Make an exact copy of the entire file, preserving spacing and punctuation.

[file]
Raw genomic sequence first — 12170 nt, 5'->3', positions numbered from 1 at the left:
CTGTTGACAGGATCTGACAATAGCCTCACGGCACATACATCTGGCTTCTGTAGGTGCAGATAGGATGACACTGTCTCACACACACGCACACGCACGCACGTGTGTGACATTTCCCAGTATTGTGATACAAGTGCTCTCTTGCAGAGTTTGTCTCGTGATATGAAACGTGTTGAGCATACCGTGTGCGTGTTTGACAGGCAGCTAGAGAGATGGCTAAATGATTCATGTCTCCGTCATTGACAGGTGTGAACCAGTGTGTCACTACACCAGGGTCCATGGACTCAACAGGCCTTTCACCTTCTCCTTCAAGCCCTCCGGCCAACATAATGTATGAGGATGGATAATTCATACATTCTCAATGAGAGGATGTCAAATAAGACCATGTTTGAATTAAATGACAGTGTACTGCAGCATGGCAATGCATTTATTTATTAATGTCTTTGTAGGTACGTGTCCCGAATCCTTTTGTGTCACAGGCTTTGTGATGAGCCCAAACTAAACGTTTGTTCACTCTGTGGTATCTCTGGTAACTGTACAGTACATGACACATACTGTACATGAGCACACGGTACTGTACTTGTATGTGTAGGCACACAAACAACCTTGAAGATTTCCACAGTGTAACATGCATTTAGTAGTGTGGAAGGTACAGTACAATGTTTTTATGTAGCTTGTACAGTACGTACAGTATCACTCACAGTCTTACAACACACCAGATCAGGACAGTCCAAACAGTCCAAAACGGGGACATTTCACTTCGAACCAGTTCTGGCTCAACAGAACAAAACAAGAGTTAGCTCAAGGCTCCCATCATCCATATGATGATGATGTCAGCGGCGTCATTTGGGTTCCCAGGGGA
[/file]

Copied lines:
Raw genomic sequence first — 12170 nt, 5'->3', positions numbered from 1 at the left:
CTGTTGACAGGATCTGACAATAGCCTCACGGCACATACATCTGGCTTCTGTAGGTGCAGATAGGATGACACTGTCTCACACACACGCACACGCACGCACGTGTGTGACATTTCCCAGTATTGTGATACAAGTGCTCTCTTGCAGAGTTTGTCTCGTGATATGAAACGTGTTGAGCATACCGTGTGCGTGTTTGACAGGCAGCTAGAGAGATGGCTAAATGATTCATGTCTCCGTCATTGACAGGTGTGAACCAGTGTGTCACTACACCAGGGTCCATGGACTCAACAGGCCTTTCACCTTCTCCTTCAAGCCCTCCGGCCAACATAATGTATGAGGATGGATAATTCATACATTCTCAATGAGAGGATGTCAAATAAGACCATGTTTGAATTAAATGACAGTGTACTGCAGCATGGCAATGCATTTATTTATTAATGTCTTTGTAGGTACGTGTCCCGAATCCTTTTGTGTCACAGGCTTTGTGATGAGCCCAAACTAAACGTTTGTTCACTCTGTGGTATCTCTGGTAACTGTACAGTACATGACACATACTGTACATGAGCACACGGTACTGTACTTGTATGTGTAGGCACACAAACAACCTTGAAGATTTCCACAGTGTAACATGCATTTAGTAGTGTGGAAGGTACAGTACAATGTTTTTATGTAGCTTGTACAGTACGTACAGTATCACTCACAGTCTTACAACACACCAGATCAGGACAGTCCAAACAGTCCAAAACGGGGACATTTCACTTCGAACCAGTTCTGGCTCAACAGAACAAAACAAGAGTTAGCTCAAGGCTCCCATCATCCATATGATGATGATGTCAGCGGCGTCATTTGGGTTCCCAGGGGA